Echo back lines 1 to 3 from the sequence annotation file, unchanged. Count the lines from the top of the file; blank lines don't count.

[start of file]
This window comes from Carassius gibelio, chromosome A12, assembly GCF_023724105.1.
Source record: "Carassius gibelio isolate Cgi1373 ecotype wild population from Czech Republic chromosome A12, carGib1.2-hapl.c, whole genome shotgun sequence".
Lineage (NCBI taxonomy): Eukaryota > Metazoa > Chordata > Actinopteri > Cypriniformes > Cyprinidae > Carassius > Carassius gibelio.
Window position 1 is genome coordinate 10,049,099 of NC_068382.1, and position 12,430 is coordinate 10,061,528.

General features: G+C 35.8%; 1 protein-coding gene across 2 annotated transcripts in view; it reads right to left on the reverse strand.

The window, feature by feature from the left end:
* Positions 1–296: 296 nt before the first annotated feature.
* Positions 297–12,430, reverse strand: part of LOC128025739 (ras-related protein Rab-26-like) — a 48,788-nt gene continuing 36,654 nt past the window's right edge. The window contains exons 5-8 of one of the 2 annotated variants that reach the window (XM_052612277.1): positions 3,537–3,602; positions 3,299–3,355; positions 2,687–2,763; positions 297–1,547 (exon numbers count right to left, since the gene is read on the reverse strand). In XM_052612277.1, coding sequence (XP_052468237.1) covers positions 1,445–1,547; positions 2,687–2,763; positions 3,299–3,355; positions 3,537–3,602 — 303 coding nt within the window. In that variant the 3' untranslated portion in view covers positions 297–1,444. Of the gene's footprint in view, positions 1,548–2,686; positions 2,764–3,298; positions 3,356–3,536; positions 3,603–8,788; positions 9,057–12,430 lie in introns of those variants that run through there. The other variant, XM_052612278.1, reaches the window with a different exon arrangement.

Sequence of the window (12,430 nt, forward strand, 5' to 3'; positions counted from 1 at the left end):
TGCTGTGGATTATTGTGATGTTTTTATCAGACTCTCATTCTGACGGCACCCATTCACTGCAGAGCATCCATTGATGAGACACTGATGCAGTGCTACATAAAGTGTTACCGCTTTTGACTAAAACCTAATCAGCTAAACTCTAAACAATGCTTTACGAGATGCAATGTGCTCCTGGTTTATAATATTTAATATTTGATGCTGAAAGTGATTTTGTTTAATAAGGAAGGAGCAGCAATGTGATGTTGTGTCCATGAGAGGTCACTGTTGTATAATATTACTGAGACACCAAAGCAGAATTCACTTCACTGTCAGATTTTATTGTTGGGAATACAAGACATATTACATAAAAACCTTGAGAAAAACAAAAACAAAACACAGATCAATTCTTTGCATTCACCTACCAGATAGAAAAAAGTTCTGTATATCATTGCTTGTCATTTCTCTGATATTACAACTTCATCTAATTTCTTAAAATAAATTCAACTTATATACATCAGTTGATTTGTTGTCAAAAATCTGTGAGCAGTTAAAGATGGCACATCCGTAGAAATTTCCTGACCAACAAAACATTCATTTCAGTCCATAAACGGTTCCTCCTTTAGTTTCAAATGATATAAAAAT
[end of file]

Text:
This window comes from Carassius gibelio, chromosome A12, assembly GCF_023724105.1.
Source record: "Carassius gibelio isolate Cgi1373 ecotype wild population from Czech Republic chromosome A12, carGib1.2-hapl.c, whole genome shotgun sequence".
Lineage (NCBI taxonomy): Eukaryota > Metazoa > Chordata > Actinopteri > Cypriniformes > Cyprinidae > Carassius > Carassius gibelio.